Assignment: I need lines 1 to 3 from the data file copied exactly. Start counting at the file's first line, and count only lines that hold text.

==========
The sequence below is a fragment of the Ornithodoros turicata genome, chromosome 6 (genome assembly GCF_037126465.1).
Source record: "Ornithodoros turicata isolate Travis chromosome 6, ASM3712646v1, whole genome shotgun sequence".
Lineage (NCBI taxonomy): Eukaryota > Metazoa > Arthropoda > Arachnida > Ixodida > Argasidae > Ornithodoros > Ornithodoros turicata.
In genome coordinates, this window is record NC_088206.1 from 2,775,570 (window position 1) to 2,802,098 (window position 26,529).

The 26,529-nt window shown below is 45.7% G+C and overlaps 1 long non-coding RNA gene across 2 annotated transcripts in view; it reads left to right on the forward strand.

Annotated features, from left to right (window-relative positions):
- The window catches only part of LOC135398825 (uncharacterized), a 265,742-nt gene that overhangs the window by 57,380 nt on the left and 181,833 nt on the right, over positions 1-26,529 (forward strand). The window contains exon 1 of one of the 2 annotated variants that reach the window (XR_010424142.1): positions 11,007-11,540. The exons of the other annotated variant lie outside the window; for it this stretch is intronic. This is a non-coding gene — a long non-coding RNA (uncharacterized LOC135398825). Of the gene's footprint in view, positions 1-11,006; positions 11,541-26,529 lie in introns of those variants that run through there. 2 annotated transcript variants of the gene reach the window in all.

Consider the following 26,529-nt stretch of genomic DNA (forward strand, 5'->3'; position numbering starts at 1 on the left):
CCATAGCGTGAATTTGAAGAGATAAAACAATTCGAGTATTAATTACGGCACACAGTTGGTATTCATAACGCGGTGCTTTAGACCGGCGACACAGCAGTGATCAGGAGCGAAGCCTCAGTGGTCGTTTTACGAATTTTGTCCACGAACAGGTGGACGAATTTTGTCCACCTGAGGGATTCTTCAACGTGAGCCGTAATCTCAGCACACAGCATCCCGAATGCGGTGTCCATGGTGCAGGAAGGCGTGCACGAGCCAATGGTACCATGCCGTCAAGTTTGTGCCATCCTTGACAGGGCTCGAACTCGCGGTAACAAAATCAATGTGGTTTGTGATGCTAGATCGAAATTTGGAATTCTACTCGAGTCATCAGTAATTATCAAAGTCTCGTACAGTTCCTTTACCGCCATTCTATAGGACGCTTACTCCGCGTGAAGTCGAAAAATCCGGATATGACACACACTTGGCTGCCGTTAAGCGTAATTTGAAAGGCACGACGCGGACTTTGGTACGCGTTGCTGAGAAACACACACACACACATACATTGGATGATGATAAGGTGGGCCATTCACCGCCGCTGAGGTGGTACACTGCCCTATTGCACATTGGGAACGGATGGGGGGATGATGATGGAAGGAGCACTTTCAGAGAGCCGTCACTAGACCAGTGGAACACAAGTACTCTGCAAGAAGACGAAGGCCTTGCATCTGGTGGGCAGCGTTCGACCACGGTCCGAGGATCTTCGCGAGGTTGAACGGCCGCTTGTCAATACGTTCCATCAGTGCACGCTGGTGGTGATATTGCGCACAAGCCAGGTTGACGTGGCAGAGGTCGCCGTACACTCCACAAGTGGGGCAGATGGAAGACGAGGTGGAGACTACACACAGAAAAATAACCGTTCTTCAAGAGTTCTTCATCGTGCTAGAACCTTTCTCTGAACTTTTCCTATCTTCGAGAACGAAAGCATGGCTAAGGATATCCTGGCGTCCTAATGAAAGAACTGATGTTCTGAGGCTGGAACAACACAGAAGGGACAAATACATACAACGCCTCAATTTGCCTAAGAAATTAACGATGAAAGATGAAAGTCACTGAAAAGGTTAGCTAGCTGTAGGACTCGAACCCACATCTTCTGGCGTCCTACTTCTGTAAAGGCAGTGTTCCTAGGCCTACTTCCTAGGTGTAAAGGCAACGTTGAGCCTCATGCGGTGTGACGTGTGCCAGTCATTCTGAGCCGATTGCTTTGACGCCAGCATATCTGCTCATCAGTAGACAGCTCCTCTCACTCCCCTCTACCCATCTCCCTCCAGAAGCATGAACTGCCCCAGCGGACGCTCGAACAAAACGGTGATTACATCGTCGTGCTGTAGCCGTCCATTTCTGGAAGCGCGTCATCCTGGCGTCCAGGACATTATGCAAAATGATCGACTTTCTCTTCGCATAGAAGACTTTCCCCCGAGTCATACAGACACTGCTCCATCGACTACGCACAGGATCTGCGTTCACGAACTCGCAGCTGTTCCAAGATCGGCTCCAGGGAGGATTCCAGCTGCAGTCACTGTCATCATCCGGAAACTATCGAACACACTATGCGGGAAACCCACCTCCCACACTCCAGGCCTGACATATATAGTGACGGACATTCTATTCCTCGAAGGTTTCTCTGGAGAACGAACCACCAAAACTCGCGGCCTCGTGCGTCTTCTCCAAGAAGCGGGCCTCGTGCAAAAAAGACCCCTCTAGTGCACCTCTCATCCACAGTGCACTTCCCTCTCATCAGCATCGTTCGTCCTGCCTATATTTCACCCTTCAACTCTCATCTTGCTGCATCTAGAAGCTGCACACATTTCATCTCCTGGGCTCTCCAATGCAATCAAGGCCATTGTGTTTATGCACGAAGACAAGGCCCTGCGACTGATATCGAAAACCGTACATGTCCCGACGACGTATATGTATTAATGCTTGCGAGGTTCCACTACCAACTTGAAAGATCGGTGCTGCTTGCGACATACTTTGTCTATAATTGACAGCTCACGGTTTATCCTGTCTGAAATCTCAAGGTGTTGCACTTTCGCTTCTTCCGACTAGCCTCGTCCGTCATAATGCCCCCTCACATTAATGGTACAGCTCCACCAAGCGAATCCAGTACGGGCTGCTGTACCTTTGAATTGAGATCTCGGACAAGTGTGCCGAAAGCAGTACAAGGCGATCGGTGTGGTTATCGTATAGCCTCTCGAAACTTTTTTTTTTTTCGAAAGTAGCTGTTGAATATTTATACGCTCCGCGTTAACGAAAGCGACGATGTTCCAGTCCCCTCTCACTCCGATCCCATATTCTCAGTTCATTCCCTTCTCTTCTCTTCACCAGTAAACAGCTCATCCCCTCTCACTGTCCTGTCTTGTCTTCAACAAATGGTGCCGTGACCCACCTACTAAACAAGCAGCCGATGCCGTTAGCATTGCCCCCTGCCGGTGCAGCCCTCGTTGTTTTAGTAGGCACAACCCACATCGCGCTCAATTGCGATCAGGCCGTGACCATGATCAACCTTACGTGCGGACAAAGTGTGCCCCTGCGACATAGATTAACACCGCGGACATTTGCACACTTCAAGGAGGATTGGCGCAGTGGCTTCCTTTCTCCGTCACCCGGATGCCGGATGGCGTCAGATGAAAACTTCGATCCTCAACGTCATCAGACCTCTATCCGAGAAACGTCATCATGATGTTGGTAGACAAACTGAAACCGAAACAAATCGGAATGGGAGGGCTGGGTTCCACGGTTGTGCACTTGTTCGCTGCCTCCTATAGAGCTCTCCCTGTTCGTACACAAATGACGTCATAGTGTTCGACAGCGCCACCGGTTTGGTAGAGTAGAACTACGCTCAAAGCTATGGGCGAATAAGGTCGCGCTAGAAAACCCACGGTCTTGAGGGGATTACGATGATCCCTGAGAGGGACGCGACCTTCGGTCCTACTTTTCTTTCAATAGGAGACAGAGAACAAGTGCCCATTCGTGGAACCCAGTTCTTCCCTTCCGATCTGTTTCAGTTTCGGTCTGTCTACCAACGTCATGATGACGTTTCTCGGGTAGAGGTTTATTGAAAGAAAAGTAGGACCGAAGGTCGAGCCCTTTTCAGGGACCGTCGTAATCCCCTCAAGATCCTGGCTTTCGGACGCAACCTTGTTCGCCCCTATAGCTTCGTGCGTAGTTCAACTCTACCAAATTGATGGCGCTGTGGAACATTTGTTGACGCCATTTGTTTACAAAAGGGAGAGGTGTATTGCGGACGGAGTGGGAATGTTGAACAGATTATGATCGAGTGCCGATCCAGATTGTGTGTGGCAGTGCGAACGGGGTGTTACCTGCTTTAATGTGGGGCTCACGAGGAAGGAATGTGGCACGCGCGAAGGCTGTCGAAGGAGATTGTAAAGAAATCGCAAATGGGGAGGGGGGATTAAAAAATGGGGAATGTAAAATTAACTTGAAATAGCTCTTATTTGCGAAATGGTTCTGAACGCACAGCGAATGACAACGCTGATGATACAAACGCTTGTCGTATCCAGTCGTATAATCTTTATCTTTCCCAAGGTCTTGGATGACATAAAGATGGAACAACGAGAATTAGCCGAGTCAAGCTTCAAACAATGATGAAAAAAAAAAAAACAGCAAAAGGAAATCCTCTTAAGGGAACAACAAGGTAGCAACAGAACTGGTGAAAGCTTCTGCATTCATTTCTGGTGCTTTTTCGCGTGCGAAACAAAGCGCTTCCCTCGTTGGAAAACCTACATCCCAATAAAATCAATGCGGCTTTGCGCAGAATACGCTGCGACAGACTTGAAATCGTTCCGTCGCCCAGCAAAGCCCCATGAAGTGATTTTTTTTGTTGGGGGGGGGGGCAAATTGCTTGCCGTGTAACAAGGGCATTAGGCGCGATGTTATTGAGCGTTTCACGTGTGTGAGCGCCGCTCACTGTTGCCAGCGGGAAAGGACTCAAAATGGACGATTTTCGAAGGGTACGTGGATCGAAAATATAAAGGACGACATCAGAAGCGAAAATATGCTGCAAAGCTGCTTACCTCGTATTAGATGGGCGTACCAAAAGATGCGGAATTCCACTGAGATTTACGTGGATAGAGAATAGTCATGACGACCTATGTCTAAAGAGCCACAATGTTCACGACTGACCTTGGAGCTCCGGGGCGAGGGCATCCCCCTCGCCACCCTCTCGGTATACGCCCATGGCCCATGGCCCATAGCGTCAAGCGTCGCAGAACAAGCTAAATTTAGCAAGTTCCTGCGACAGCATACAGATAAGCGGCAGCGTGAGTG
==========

The sequence below is a fragment of the Ornithodoros turicata genome, chromosome 6 (genome assembly GCF_037126465.1).
Source record: "Ornithodoros turicata isolate Travis chromosome 6, ASM3712646v1, whole genome shotgun sequence".
Lineage (NCBI taxonomy): Eukaryota > Metazoa > Arthropoda > Arachnida > Ixodida > Argasidae > Ornithodoros > Ornithodoros turicata.